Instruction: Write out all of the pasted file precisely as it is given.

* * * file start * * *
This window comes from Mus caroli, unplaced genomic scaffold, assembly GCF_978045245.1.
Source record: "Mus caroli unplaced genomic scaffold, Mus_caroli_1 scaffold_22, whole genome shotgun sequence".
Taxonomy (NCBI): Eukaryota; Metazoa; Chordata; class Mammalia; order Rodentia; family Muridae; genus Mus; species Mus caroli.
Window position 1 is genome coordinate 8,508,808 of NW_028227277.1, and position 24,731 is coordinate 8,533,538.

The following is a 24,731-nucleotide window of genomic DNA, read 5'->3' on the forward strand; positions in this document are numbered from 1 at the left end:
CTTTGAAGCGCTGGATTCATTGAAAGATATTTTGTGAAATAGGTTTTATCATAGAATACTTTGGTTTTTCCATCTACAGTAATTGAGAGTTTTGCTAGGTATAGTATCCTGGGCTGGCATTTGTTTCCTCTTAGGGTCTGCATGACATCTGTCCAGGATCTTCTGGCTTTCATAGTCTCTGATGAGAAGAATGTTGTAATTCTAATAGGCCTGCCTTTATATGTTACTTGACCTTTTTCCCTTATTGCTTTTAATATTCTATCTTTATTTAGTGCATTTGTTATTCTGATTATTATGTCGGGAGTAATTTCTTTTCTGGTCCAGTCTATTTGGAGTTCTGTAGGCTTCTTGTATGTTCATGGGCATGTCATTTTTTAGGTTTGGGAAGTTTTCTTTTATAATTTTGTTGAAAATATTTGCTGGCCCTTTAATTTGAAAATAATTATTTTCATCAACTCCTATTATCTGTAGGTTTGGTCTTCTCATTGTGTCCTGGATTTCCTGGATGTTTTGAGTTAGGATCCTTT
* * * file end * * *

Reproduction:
This window comes from Mus caroli, unplaced genomic scaffold, assembly GCF_978045245.1.
Source record: "Mus caroli unplaced genomic scaffold, Mus_caroli_1 scaffold_22, whole genome shotgun sequence".
Taxonomy (NCBI): Eukaryota; Metazoa; Chordata; class Mammalia; order Rodentia; family Muridae; genus Mus; species Mus caroli.
Window position 1 is genome coordinate 8,508,808 of NW_028227277.1, and position 24,731 is coordinate 8,533,538.

The following is a 24,731-nucleotide window of genomic DNA, read 5'->3' on the forward strand; positions in this document are numbered from 1 at the left end:
CTTTGAAGCGCTGGATTCATTGAAAGATATTTTGTGAAATAGGTTTTATCATAGAATACTTTGGTTTTTCCATCTACAGTAATTGAGAGTTTTGCTAGGTATAGTATCCTGGGCTGGCATTTGTTTCCTCTTAGGGTCTGCATGACATCTGTCCAGGATCTTCTGGCTTTCATAGTCTCTGATGAGAAGAATGTTGTAATTCTAATAGGCCTGCCTTTATATGTTACTTGACCTTTTTCCCTTATTGCTTTTAATATTCTATCTTTATTTAGTGCATTTGTTATTCTGATTATTATGTCGGGAGTAATTTCTTTTCTGGTCCAGTCTATTTGGAGTTCTGTAGGCTTCTTGTATGTTCATGGGCATGTCATTTTTTAGGTTTGGGAAGTTTTCTTTTATAATTTTGTTGAAAATATTTGCTGGCCCTTTAATTTGAAAATAATTATTTTCATCAACTCCTATTATCTGTAGGTTTGGTCTTCTCATTGTGTCCTGGATTTCCTGGATGTTTTGAGTTAGGATCCTTT